The M.A. program is intended to serve a number of purposes: to provide students with a solid foundation in all the core areas of philosophy, together with a thorough grounding in the history of philosophy, in preparation for more advanced and specialized work at the doctoral level; to provide philosophical training for those who intend to go on to work in interdisciplinary areas bordering with philosophy, such as cognitive science or applied ethics and public policy; to provide an opportunity for those who wish to explore more advanced study of philosophy for personal enrichment and satisfaction; or to provide the education needed for teaching philosophy at the secondary-school level or at a community college. We offer to M.A. students not only an outstanding education in philosophy, but also all the benefits of being in a large, active and collegial department, with numerous colloquia, conferences, workshops, and reading groups in many areas of philosophy.

M.A. students enroll in the same classes as Ph.D. students, and are treated as full members of the graduate program.

M.A. students do not receive guaranteed department funding, but in recent years most of our M.A. have received Teaching Assistantships in at least some of their semesters in the program. (TA-ships come with both a stipend and tuition waiver.) M.A. students are also encouraged  to apply through the university for financial aid and university scholarships. Moreover, all domestic graduate students qualify for in-state tuition after just one year of residency in Colorado. Applicants admitted to the M.A. program who are not residents of Colorado or of any of the Western states should consider petitioning to defer their enrollment for one year, during which time they can establish residency in Colorado, in order to avoid paying out-of-state tuition.

The Philosophy Department at the University of Colorado at Boulder is a member of the Western Regional Graduate Program, which means that students from the Western states (Alaska, Arizona, California, Colorado, Hawaii, Idaho, Montana, Nevada, New Mexico, North Dakota, Oregon, South Dakota, Utah, Washington, and Wyoming) can enroll in our M.A. program at in-state Colorado tuition rates. Students need not demonstrate financial need. To be considered for the WRGP tuition rate, students simply apply directly to our program and identify themselves as WICHE WRGP applicants. WGRP students must fulfill all of our usual requirements for admission, meet all admission deadlines, and must be selected for admission.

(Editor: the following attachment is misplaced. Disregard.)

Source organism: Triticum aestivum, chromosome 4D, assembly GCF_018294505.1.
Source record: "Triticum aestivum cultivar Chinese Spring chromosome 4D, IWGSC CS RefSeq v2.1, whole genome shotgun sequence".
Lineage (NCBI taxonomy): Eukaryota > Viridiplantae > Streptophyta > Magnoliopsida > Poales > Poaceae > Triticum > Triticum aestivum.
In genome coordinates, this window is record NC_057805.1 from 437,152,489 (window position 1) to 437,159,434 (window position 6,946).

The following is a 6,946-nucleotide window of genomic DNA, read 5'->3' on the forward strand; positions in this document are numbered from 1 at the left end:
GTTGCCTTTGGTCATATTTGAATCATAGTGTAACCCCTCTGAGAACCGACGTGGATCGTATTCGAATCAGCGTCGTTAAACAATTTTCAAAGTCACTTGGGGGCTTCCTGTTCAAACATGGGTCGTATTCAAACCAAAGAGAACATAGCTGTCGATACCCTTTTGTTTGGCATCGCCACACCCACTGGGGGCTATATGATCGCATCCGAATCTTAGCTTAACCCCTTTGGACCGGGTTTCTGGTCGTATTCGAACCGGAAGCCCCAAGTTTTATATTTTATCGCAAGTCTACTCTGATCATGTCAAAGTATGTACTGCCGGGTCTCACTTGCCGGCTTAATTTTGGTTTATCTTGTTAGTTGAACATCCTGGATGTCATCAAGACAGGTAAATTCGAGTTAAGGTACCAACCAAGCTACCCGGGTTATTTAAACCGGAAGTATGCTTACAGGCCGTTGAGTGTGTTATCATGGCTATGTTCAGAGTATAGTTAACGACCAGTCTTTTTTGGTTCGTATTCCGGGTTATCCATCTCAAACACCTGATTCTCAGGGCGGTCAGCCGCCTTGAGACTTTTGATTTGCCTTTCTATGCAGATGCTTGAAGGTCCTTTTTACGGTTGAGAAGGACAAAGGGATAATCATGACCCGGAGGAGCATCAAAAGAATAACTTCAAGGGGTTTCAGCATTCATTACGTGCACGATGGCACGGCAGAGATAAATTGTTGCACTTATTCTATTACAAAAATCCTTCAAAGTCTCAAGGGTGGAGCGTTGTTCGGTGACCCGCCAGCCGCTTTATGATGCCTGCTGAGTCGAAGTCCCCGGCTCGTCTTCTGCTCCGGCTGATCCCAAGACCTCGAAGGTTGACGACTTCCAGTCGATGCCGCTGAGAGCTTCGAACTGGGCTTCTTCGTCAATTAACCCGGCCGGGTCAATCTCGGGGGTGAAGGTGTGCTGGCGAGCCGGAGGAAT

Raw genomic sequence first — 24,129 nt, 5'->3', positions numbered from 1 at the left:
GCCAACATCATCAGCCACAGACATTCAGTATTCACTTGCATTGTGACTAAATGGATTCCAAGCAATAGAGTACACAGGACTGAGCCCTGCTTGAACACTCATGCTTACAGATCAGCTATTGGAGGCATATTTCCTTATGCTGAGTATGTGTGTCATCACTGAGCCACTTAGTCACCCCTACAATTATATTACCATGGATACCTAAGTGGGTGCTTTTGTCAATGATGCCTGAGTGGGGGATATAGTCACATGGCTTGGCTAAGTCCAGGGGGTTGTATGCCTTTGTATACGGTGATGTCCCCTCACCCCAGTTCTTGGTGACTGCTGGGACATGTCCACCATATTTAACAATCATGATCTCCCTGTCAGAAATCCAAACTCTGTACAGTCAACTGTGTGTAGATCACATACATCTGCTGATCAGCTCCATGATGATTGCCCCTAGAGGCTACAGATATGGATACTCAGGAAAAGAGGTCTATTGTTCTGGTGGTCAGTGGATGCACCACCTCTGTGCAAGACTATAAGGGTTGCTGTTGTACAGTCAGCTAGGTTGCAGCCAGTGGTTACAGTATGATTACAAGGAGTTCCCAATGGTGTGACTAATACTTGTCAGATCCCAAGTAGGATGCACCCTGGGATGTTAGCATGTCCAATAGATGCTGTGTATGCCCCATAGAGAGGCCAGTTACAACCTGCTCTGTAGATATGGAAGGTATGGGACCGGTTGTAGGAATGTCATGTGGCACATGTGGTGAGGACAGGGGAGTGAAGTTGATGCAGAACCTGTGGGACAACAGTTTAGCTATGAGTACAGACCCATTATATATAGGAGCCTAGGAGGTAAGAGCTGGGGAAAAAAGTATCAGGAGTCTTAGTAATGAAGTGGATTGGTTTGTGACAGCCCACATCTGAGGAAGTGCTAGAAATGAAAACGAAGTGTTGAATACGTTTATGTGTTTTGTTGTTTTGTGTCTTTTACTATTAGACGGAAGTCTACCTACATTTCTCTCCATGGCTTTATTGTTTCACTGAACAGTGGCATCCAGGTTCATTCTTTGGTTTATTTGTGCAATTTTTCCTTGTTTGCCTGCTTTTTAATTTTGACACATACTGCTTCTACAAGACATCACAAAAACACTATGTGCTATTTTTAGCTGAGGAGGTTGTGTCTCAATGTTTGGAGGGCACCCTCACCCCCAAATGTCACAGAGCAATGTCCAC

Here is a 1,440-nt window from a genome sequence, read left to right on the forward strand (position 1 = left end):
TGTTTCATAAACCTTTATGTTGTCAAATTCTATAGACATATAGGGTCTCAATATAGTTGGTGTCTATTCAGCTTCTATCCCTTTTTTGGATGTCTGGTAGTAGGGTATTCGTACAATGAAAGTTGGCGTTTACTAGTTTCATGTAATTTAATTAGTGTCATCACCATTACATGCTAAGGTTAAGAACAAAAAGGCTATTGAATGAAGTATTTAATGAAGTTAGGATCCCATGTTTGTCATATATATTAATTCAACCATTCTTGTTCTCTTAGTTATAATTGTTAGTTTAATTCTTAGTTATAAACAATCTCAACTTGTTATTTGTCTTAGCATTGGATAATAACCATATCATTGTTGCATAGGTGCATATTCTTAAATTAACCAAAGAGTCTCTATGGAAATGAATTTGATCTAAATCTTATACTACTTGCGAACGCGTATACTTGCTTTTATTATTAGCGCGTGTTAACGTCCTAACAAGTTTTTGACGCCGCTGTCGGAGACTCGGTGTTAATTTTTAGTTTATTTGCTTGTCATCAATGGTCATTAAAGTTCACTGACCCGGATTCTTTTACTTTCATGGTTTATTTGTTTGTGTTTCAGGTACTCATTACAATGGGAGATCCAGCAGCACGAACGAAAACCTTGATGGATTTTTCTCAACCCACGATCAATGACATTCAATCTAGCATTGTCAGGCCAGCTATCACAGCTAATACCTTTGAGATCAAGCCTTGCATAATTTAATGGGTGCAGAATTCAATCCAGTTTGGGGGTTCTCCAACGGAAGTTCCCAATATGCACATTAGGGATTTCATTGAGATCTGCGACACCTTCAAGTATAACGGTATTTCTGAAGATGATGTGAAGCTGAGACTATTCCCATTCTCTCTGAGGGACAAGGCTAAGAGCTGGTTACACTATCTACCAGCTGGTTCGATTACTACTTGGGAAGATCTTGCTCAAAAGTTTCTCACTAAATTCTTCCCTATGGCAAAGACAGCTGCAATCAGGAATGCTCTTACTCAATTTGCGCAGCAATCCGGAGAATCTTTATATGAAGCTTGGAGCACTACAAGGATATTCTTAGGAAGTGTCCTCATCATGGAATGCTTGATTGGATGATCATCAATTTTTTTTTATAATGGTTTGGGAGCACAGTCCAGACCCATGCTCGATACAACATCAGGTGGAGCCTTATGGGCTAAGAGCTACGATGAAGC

Students considering both our Ph.D. and our M.A. program should apply to the Ph.D. program. Applicants not accepted to the Ph.D. will automatically be considered for the M.A. program. Those interested only in the terminal M.A. program should apply just to that program. Students applying to the M.A. program can expect to hear about admission some time in late March to early April.

The M.A. requires 30 hours of approved graduate study, demonstrated proficiency in the core areas of Philosophy, and a successful thesis defense. 4 to 6 hours must be for thesis hours; the remaining 24-26 hours are for coursework credit hours (roughly 8 courses).


  1. Course Work: Students must take a minimum of 30 hours of approved graduate study, including the appropriate number of thesis hours.
  2. Distribution Requirements: 9 hours must be devoted to satisfying distribution requirements.
  3. Logic: Students must demonstrate proficiency in propositional and first-order logic.
  4. Thesis and Oral Defense: After choosing a Thesis Committee of three members and clearly designating one of these as the Chair, students must write and successfully defend a thesis.

Detailed Requirements

  1. Course Requirements: A minimum of 30 hours of approved graduate study. Of these:
    1. All 30 hours must be at the 5000 level or above. (Philosophy courses taken below the 5000 level may, with approval, sometimes be taken as 5810.)
    2. No more than 9 hours of 5810 (Special Topics) may be counted toward the 30 hour requirement.
    3. No more than 6 hours of 5840 (Independent Study) may be counted toward the 30 hour requirement.
    4. Between 4 and 6 hours must be 6950 (M.A. Thesis).
    5. At least 18 hours must be Philosophy courses (6940 and 6950 do not count as courses).
    6. No more than 9 hours of credit may be transferred into the program from other graduate programs. Students who enter the M.A. program already holding an M.A. degree may not transfer into the program any credits that applied toward the M.A. degree already held.